Modelling the benefits of an optimised treatment strategy for 5-ASA in mild-to-moderate ulcerative colitis.
Louis E., Paridaens K., Al Awadhi S., Begun J., Cheon JH., Dignass AU., Magro F., Márquez JR., Moschen AR., Narula N., Rydzewska G., Freddi MJ., Travis SP.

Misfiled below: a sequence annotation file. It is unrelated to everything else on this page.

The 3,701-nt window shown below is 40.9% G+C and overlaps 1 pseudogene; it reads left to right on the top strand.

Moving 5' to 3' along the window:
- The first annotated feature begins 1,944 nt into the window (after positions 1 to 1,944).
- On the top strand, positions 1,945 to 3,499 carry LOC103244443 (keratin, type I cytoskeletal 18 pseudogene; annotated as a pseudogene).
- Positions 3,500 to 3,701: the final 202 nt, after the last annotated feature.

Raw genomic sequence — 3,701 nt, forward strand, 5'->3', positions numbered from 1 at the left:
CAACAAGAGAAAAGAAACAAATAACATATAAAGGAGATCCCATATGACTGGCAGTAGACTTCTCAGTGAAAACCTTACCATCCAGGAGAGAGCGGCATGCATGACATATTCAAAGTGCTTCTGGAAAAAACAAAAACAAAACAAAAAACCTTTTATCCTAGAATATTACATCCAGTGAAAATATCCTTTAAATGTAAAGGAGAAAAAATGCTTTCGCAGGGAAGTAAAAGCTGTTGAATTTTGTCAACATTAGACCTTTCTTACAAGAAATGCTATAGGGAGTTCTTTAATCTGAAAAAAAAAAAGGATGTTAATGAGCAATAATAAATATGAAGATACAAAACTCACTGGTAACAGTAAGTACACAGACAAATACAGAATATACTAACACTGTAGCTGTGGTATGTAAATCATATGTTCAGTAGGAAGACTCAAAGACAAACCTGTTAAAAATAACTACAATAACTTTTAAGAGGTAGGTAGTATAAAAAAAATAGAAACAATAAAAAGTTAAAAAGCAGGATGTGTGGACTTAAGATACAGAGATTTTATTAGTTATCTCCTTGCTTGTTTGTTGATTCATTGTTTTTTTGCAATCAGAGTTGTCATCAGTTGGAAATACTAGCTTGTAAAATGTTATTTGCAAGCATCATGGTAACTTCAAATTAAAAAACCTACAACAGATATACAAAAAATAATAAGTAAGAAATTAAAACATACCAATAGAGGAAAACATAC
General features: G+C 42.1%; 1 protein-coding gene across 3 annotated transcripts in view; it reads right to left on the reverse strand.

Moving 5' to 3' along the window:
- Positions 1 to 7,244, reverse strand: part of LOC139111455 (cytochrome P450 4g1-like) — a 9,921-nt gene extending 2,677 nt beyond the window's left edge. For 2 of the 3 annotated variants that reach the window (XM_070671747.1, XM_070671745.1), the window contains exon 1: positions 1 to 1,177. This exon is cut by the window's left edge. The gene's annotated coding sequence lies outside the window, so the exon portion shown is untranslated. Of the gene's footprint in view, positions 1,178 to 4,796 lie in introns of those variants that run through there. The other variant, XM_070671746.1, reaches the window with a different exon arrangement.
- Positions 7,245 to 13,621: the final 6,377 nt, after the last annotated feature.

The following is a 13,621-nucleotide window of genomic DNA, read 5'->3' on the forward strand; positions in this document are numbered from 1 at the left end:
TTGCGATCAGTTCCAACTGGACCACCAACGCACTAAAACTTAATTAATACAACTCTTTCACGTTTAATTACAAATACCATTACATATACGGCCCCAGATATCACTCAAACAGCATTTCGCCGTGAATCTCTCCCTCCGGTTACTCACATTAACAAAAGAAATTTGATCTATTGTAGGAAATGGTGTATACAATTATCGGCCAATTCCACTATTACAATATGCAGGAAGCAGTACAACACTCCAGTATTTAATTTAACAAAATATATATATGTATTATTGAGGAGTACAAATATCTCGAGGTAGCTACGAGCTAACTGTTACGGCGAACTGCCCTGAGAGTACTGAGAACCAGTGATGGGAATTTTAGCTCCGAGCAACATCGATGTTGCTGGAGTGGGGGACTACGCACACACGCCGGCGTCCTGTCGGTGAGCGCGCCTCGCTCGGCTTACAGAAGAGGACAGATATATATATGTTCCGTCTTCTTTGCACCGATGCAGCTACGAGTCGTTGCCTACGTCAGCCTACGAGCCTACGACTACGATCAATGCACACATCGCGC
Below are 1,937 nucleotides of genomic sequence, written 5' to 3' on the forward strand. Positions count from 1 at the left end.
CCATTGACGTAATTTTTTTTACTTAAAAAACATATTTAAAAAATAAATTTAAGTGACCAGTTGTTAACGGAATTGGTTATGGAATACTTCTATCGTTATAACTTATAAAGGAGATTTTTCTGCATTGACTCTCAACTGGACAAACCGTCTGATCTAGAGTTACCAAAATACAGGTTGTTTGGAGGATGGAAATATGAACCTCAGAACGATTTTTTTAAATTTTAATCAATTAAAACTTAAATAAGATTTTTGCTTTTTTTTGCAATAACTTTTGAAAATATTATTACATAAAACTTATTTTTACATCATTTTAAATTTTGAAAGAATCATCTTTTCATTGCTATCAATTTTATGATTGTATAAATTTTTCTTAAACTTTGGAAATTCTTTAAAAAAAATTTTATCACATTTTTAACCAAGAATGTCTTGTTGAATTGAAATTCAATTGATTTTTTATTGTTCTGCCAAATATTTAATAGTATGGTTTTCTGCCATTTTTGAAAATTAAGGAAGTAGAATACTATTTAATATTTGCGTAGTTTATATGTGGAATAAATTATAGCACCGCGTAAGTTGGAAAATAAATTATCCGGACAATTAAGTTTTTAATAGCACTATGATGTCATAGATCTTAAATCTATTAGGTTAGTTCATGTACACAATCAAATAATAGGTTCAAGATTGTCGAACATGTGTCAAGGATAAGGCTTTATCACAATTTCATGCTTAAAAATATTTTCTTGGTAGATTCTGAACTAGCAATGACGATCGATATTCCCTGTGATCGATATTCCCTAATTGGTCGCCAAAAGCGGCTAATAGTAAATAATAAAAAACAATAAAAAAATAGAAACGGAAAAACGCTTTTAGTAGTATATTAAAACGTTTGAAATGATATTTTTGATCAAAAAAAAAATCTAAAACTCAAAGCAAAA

Objectives5-aminosalicylate (mesalazine; 5-ASA) is an established first-line treatment for mild-to-moderate ulcerative colitis (UC). This study aimed to model the benefits of optimising 5-ASA therapy.MethodsA decision tree model followed 10 000 newly diagnosed patients with mild-to-moderately active UC through induction and 1 year of maintenance treatment. Optimised treatment (maximising dose of 5-ASA and use of combined oral and rectal therapy before treatment escalation) was compared with standard treatment (standard doses of 5-ASA without optimisation). Modelled data were derived from published meta-analyses. The primary outcomes were patient numbers achieving and maintaining remission, with an analysis of treatment costs for each strategy conducted as a secondary outcome (using UK reference costs).ResultsDuring induction, there was a 39% increase in patients achieving remission through the optimised pathway without requiring systemic steroids and/or biologics (6565 vs 4725 for standard). Potential steroidal/biological adverse events avoided included: seven venous thromboembolisms and eight serious infections. Out of the 6565 patients entering maintenance following successful induction on 5-ASA, there was a 21% reduction in relapses when optimised (1830 vs 2311 for standard). This translated into 297 patients avoiding further systemic steroids and 214 biologics. Optimisation led to an average net saving of £272 per patient entering the model for the induction and maintenance of remission over 1 year.ConclusionModelling suggests that optimising 5-ASA therapy (both the inclusion of rectal 5-ASA into a combined oral and rectal regimen and maximisation of 5-ASA dose) has clinical and cost benefits that supports wider adoption in clinical practice.